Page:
Dear students and community members,
In light of recent events involving the Theta Tau fraternity, the Department of Religion and the Religion Graduate Organization stand in solidarity with Syracuse University students against racism, anti-Semitism, sexism, homophobia, xenophobia, Islamophobia, settler colonialism, and ableism. In particular, we unequivocally stand with those marginalized students who routinely experience violence too often without community, faculty, and administrative support. In response to the video, we condemn the trivialization of sexual assault, and the use of slurs against disabled, Jewish, Black, LGBTQ2+, Dalit, and Latinx communities. We demand accountability and justice.
Organizations like Theta Tau are created and sustained through ritual – in this case, induction ceremonies for incoming members of the fraternity. Ritual performances of this kind, whether serious or parodic, reaffirm that it is acceptable, commonplace, and even humorous to dehumanize those marginalized in our society. They send a message to others that some people do not belong. These ritual performances normalize forms of violent behavior, including sexual assault, stereotyping, discrimination, dehumanization, exclusion, and physical violence against marginalized peoples.
In response to the proposed actions in Chancellor Syverud’s email on April 19th, 2018, we urge the administration to review the current efficacy of “divisional perspectives requirement” and “critical reflections on ethical and social issues” as curriculum components. Furthermore, while diversity and implicit bias training are important, these are not by themselves sufficient. Such trainings must be rooted in anti-racist, feminist, and decolonial perspectives. We also urge the administration to take swift and decisive action in responding to intolerable behavior. We demand that the administration hold accountable all organizations and individuals found guilty of sexual assault or the use of derogatory statements regarding race, ethnicity, class, gender identity/expression, religion, sexual orientation, and/or disabilities. Such accountability includes disciplinary actions including suspension and/or expulsion, as well as ensuring that those students and organizations actively work to make amends for their actions.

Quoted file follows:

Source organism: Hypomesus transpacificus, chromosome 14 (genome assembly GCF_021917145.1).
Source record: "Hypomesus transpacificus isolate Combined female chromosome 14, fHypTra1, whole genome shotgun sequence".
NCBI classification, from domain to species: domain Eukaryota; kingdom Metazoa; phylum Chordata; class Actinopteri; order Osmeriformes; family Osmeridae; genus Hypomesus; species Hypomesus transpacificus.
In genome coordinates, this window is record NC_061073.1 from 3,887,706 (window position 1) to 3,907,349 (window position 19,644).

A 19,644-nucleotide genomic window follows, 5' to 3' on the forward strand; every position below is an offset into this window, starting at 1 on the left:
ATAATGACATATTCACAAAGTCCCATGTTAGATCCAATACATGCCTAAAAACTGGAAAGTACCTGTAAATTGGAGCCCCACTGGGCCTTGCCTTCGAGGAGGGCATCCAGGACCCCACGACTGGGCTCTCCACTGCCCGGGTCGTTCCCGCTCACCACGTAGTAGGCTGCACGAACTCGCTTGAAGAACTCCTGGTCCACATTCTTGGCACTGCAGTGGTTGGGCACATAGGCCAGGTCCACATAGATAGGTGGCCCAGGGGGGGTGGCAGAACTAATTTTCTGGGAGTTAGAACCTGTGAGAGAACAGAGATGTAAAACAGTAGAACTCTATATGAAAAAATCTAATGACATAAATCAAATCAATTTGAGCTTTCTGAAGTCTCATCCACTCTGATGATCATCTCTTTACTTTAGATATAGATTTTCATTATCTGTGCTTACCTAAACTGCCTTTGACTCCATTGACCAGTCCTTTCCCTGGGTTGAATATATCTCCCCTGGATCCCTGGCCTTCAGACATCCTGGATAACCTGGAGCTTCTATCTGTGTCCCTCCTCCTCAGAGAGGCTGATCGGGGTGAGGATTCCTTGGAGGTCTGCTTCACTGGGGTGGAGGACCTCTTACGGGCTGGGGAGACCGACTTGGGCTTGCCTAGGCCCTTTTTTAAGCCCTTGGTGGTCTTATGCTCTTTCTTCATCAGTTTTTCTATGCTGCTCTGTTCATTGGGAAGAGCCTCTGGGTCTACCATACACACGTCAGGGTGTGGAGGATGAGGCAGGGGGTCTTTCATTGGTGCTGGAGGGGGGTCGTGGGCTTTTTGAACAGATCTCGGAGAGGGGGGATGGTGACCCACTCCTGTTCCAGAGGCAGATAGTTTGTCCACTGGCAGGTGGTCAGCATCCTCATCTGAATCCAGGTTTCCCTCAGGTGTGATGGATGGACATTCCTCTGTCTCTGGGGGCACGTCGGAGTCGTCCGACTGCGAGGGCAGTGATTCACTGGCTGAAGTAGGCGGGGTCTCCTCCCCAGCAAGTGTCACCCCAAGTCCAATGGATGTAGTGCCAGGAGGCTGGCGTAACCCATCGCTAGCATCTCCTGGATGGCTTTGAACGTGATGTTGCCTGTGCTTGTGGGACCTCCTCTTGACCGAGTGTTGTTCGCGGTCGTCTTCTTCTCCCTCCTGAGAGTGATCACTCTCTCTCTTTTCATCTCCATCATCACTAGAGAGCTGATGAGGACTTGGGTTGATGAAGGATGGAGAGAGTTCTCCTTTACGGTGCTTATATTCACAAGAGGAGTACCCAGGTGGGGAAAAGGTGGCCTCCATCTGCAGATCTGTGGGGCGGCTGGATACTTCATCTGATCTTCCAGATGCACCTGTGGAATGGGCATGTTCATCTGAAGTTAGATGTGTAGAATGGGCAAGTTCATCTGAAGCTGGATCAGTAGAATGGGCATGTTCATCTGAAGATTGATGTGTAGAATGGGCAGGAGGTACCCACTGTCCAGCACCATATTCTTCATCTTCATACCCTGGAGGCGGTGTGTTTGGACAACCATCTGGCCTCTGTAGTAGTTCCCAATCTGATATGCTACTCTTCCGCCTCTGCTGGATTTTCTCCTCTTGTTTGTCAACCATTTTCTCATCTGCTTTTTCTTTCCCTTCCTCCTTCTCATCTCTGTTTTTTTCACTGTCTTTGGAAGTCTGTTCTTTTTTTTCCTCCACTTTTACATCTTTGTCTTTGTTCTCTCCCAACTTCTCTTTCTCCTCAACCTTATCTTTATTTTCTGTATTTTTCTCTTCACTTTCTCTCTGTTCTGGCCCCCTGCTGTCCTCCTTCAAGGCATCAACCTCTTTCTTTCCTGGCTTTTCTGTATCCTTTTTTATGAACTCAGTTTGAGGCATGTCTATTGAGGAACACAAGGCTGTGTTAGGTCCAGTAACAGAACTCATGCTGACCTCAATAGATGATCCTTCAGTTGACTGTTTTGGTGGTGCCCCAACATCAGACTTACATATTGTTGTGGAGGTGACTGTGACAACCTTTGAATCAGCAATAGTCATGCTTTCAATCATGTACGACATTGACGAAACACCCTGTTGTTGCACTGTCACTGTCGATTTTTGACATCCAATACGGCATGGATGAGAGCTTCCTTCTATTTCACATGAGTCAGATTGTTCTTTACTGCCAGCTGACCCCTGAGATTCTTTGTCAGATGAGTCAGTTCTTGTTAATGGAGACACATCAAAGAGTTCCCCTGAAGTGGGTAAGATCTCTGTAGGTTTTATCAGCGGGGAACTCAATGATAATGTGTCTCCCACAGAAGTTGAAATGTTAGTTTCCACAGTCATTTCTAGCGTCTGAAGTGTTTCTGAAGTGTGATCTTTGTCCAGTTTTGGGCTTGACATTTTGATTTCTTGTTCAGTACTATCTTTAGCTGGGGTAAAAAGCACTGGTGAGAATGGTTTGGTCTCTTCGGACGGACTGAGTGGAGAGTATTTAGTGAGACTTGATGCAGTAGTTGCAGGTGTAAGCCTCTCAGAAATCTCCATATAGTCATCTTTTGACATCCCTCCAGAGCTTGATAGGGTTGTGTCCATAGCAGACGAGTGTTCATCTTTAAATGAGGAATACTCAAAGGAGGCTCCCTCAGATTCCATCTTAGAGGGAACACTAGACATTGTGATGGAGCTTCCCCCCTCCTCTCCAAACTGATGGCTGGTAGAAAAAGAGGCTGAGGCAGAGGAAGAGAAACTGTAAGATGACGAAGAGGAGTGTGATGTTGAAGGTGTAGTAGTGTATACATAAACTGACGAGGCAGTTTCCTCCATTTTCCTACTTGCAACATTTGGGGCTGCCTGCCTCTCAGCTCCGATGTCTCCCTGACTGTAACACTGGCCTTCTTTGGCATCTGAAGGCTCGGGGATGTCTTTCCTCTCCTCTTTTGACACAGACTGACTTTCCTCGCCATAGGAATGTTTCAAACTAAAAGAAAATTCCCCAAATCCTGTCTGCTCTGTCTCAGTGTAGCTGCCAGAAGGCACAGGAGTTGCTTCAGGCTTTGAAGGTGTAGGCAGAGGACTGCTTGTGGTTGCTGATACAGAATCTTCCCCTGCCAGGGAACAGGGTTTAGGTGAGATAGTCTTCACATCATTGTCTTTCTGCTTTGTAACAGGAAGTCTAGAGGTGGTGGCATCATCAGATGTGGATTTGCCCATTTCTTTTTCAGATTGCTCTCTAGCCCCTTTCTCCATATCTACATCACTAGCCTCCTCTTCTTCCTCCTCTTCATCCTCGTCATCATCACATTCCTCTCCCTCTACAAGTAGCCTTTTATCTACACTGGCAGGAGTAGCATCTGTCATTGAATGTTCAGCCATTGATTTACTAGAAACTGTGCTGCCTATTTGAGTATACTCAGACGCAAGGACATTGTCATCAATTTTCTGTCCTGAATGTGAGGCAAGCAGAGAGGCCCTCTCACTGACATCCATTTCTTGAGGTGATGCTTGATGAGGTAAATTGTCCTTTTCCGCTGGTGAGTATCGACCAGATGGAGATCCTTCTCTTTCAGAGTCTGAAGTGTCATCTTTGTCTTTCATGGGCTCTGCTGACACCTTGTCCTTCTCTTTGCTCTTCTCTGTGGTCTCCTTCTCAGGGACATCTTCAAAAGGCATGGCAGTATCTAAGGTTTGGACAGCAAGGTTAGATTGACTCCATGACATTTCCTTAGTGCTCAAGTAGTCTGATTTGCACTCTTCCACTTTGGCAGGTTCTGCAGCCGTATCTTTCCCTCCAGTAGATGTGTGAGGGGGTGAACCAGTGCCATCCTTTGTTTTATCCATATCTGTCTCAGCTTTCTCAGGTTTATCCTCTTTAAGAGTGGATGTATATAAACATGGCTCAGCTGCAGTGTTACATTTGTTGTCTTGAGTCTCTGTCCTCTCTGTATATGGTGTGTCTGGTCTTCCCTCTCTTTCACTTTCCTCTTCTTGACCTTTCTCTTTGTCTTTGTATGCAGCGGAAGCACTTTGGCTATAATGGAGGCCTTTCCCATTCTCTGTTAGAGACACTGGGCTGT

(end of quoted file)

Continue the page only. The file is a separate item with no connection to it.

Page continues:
In an effort to acknowledge that this issue is not limited to our campus but is prevalent in communities across the nation, we support sustaining critical dialogue regarding these systemic problems. Training within the Humanities, including within the Department of Religion, encourages students to respect and communicate across differences in cultures, religions, ethnicities, and communities. As a department, we stand in solidarity with students working to bring these issues to light and to find solutions that will truly make campus a safe and welcoming environment.
The Religion Graduate Student Organization and The Department of Religion